AUTHOR: Alice Hoffman
I'm almost embarrassed to admit that this is my first Alice Hoffman, but what a great book I chose as my introduction to this author. I suppose it's what's called "magic realism," which is a suitable label. The narrative focuses on the long line of Sparrow women, a lineage dating back many generations to Rebecca Sparrow who could feel no pain. All were born in March and all have a gift. Jenny Sparrow can dream other people's dreams. Her mother, Elinor, can tell a lie from the truth. And Jenny's daughter, Stella, who just turned 13, can see how people die.
It's Stella's newfound talent that provides the emotional thrust of the story, and sets the plot in motion. Out to dinner with her father (a self-absorbed man who is estranged from her mother) to celebrate her birthday, Stella sees the murder of a woman in the restaurant. She tells her father, Will, and insists he do something. Will reports the premonition to the police, not mentioning Stella, and when the woman's body is found soon after, he's the prime suspect.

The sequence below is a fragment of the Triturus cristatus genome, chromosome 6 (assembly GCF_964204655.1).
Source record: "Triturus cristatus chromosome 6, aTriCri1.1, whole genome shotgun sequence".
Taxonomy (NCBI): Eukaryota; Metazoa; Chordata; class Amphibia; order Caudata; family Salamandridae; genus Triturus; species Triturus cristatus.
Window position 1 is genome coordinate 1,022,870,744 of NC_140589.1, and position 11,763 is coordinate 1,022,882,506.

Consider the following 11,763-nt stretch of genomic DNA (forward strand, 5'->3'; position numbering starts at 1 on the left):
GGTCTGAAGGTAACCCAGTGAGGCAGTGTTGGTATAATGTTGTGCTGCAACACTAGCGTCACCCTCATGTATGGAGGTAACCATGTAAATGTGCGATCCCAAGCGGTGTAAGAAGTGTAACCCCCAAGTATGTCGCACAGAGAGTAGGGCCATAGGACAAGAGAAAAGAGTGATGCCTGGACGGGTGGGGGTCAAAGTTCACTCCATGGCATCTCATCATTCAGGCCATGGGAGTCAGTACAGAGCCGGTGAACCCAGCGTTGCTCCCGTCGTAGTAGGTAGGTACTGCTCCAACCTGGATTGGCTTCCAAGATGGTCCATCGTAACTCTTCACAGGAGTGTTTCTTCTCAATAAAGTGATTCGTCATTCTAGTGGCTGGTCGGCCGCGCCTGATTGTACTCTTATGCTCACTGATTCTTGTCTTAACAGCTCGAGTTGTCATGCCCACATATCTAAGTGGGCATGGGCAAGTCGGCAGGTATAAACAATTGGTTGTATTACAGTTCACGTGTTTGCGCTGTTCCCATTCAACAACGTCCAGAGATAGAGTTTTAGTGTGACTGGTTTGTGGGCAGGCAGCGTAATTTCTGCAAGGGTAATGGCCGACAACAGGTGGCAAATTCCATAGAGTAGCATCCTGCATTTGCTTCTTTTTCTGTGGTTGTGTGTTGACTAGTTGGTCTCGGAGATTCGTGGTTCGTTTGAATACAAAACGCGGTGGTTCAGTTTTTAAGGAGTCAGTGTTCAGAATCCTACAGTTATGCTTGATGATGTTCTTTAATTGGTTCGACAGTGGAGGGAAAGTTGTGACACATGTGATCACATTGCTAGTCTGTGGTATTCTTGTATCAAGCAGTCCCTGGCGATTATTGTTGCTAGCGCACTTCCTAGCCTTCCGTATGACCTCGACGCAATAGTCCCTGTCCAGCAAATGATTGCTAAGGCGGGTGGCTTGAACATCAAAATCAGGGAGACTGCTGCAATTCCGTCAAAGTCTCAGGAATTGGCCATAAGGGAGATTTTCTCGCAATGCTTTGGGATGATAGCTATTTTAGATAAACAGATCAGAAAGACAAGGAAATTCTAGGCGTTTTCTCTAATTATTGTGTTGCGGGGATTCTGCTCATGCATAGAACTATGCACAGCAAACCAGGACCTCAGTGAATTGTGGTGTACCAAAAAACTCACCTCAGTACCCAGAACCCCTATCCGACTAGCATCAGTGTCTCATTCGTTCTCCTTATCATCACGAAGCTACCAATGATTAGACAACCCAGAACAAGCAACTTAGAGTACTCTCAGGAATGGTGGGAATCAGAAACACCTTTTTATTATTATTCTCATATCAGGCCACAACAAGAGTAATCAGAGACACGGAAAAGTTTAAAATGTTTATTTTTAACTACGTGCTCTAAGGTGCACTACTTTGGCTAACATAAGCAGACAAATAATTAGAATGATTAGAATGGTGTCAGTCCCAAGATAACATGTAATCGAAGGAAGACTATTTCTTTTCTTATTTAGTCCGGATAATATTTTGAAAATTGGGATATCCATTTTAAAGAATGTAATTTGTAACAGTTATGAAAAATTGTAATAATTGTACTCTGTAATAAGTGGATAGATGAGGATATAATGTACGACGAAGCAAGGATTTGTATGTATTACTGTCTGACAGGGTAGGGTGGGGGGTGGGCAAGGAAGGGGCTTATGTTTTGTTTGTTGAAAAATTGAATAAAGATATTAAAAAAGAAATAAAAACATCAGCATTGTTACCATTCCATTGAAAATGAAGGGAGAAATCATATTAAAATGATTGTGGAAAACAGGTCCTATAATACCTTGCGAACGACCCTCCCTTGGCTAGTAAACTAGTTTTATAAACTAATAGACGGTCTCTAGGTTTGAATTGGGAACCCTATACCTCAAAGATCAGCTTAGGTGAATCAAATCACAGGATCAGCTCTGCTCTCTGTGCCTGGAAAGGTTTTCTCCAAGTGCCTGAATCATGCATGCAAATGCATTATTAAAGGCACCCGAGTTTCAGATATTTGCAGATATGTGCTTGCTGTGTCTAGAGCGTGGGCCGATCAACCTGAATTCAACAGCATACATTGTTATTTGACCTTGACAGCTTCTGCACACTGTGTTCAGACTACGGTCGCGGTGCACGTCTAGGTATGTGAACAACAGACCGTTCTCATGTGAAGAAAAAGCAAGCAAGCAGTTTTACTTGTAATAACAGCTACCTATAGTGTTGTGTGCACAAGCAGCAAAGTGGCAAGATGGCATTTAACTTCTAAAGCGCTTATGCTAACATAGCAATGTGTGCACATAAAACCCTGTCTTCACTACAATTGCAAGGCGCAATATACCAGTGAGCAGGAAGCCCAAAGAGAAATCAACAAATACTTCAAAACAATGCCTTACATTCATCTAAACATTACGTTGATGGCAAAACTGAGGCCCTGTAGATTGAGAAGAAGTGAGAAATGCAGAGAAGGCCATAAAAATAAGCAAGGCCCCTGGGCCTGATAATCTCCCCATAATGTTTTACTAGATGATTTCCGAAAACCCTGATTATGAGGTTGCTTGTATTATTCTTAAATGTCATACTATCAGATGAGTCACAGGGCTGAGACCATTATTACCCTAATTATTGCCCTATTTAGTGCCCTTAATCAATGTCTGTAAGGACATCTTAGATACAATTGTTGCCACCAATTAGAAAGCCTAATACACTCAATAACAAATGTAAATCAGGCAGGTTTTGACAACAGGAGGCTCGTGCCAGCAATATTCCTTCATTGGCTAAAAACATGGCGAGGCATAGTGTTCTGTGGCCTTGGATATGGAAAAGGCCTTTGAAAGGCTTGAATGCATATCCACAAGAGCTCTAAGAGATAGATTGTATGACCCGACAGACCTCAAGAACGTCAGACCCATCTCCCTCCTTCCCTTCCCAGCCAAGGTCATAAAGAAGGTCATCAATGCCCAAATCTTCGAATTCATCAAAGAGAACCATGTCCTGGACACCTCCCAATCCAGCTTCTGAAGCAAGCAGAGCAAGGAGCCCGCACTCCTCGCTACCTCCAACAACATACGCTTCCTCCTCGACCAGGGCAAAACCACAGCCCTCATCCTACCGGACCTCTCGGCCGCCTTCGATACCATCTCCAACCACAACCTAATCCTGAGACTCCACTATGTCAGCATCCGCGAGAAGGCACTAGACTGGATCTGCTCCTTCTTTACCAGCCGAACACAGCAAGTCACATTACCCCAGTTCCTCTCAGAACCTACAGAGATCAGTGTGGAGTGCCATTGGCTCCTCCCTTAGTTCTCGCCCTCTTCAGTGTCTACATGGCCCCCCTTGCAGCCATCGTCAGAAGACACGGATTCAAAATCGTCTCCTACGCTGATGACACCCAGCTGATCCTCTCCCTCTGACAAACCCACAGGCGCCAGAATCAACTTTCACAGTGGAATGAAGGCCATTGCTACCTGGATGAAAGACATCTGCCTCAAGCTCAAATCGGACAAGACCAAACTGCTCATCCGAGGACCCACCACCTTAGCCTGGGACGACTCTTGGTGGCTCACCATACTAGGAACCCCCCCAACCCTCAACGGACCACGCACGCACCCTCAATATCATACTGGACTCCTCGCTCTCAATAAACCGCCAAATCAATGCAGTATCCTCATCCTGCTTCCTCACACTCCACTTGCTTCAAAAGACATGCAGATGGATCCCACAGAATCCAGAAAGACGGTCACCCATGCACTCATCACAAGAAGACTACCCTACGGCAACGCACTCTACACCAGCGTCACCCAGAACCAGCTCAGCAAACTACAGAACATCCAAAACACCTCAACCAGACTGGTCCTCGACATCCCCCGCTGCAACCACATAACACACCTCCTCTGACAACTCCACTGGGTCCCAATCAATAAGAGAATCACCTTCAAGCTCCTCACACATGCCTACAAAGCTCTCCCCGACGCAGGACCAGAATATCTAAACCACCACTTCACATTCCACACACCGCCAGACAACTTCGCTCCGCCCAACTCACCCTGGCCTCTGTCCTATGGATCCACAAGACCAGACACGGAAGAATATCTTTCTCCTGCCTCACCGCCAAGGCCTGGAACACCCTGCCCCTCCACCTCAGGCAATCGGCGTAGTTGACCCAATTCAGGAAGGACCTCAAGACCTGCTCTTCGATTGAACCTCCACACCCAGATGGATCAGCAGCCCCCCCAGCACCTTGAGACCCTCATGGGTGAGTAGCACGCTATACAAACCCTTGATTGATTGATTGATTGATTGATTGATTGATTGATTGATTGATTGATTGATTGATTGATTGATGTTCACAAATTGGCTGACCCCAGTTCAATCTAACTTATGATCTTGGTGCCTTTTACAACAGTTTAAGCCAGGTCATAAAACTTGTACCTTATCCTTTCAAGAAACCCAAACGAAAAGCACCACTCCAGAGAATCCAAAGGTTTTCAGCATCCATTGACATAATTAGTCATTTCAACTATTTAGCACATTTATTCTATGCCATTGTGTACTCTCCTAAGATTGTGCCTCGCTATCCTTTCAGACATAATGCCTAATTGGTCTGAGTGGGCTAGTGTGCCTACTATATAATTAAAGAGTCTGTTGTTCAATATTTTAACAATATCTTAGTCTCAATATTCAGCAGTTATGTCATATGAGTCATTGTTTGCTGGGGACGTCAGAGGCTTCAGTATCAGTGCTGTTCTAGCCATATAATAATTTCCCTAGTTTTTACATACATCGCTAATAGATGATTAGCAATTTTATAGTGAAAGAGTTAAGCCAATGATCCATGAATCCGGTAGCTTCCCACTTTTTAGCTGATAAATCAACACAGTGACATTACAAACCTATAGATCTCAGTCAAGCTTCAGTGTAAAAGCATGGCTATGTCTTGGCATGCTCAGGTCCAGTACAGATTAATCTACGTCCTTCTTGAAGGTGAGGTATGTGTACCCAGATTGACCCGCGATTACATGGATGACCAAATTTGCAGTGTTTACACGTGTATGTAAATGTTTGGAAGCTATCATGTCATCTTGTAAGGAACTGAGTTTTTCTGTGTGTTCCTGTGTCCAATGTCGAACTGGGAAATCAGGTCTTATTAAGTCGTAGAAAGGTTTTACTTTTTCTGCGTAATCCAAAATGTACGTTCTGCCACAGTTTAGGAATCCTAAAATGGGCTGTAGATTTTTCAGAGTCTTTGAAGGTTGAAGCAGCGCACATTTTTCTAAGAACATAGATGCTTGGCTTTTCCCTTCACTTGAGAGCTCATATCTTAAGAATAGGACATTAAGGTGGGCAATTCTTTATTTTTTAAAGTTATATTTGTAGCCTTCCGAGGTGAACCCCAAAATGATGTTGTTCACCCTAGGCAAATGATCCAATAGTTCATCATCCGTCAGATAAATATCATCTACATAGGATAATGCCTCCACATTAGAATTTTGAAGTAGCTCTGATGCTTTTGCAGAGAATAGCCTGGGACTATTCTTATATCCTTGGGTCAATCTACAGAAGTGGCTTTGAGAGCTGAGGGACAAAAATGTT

Estrangement runs through the book, mothers estranged from daughters, and lovers who never found each other. Is what Stella sees inevitable? Or is it a possible future, something that can be changed? Is there hope for Elinor and Jenny to reconcile? For Stella and Jenny to repair their strained relationship? For Jenny to come to terms with Will and for Will's brother, Matt, to realize the love he's never been able to have? Stella, eager to learn her family history, becomes the catalyst and as secrets about the Sparrow women come to light, the living Sparrow women learn what matters most.
Hoffman employs a omniscient narrator who tells as much or more than he or she shows the reader and it took me a while to get used to it. But soon enough, I was absorbed by the Sparrow family and the townspeople of Unity, MA, so much so that I didn't want to leave them.
Now I need to see what else Hoffman has written that strikes my fancy.